FRIDAY, March 4, 2022 (HealthDay News) — Higher intake of raw vegetables is inversely associated with cardiovascular disease (CVD) risk, but confounding accounts for most of the association, according to a study published in the February issue of Frontiers in Nutrition.
Qi Feng, Ph.D., from the University of Oxford in the United Kingdom, and colleagues examined data from the U.K. Biobank cohort for 399,586 participants without prior CVD. A validated dietary questionnaire was used to measure raw and cooked vegetable intakes. The association between vegetable intake and CVD incidence and mortality was estimated.
The researchers found that for raw and cooked vegetables, the mean intakes were 2.3 and 2.8 tablespoons per day, respectively. There were 18,052 major CVD events and 4,406 CVD deaths during 12 years of follow-up. An inverse association was seen for raw vegetable intake with both CVD incidence and CVD mortality (adjusted hazard ratio for the highest versus the lowest intake, 0.89 and 0.85, respectively); no association was seen for cooked vegetable intake. After adjustment for potential confounding variables, the associations of raw vegetables with CVD incidence and mortality were reduced by 82 and 87 percent, respectively.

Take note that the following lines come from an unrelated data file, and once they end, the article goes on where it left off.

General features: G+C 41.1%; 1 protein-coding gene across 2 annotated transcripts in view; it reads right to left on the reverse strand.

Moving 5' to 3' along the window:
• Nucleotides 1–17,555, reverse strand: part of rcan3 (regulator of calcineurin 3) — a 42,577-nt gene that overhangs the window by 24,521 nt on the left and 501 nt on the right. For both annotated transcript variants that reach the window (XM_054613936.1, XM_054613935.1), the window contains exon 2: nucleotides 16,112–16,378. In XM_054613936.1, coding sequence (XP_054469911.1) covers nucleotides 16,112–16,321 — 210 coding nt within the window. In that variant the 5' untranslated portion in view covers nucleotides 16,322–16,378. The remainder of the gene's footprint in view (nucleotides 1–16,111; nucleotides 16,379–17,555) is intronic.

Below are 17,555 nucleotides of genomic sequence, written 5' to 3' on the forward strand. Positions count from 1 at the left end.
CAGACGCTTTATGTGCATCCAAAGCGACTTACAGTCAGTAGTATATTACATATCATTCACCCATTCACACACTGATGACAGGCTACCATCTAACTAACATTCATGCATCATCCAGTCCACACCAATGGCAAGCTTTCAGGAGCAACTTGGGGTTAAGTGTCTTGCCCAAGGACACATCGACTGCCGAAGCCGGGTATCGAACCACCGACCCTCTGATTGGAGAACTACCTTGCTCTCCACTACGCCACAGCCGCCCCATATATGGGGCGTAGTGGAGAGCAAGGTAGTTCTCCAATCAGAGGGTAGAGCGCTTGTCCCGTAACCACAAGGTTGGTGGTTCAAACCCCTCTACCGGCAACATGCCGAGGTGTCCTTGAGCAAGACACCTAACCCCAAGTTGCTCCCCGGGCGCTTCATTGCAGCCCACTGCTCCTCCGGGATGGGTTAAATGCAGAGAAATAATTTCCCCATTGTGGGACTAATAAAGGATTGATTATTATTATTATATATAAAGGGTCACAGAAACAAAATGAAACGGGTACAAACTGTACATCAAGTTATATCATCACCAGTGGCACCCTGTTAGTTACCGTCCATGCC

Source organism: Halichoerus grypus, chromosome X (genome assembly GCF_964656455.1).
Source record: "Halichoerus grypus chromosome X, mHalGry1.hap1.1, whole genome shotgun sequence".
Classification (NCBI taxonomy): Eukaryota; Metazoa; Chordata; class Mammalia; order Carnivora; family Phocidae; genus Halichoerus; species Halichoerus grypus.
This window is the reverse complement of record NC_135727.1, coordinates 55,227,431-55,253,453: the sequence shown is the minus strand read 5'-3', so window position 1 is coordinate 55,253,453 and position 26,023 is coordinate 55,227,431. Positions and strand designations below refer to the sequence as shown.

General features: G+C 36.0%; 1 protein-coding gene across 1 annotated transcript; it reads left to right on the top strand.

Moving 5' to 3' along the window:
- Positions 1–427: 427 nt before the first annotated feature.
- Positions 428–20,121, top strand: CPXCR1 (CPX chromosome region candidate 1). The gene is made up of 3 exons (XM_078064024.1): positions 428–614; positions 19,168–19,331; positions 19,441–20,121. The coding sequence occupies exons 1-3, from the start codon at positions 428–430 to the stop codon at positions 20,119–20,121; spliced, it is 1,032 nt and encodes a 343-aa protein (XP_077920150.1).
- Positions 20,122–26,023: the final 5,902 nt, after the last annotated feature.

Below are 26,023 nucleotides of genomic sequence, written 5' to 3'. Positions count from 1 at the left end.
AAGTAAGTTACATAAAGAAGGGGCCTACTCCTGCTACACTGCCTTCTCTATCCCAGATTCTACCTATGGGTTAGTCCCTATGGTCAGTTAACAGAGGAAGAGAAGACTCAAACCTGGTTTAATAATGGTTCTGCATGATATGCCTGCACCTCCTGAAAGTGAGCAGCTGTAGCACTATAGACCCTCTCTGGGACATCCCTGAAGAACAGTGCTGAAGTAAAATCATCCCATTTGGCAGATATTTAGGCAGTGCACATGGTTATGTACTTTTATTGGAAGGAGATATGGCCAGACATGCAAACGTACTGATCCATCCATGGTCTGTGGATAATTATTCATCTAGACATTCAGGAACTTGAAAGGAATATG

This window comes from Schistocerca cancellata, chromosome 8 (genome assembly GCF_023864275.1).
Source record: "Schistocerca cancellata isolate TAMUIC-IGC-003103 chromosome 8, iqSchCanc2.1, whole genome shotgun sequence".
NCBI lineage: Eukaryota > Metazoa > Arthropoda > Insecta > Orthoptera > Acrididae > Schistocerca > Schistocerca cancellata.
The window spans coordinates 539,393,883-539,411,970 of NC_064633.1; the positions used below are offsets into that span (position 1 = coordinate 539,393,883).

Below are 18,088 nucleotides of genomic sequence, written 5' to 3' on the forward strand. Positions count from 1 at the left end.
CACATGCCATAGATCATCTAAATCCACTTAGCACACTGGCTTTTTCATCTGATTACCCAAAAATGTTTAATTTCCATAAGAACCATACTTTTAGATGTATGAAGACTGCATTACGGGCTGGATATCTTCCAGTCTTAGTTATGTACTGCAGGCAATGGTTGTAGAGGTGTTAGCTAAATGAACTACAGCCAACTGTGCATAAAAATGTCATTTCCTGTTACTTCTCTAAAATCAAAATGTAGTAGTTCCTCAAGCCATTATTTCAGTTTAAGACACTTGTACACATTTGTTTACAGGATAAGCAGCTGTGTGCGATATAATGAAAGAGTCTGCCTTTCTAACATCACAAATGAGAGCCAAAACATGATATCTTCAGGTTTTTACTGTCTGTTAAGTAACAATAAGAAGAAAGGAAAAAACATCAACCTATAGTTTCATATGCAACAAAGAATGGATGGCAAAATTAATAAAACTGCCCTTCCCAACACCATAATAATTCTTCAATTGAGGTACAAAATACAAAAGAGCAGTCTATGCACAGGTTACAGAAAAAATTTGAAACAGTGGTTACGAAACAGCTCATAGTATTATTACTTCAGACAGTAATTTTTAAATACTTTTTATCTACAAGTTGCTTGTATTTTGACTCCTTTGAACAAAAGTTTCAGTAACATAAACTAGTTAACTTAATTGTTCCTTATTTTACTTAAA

“This study highlights the need for rigorous assessment for residual confounding in studies of the effects of diet and other lifestyle factors on disease risk and suggests the need to reappraise the evidence on the burden of CVD disease attributable to low vegetable intake in high-income populations,” the authors write.
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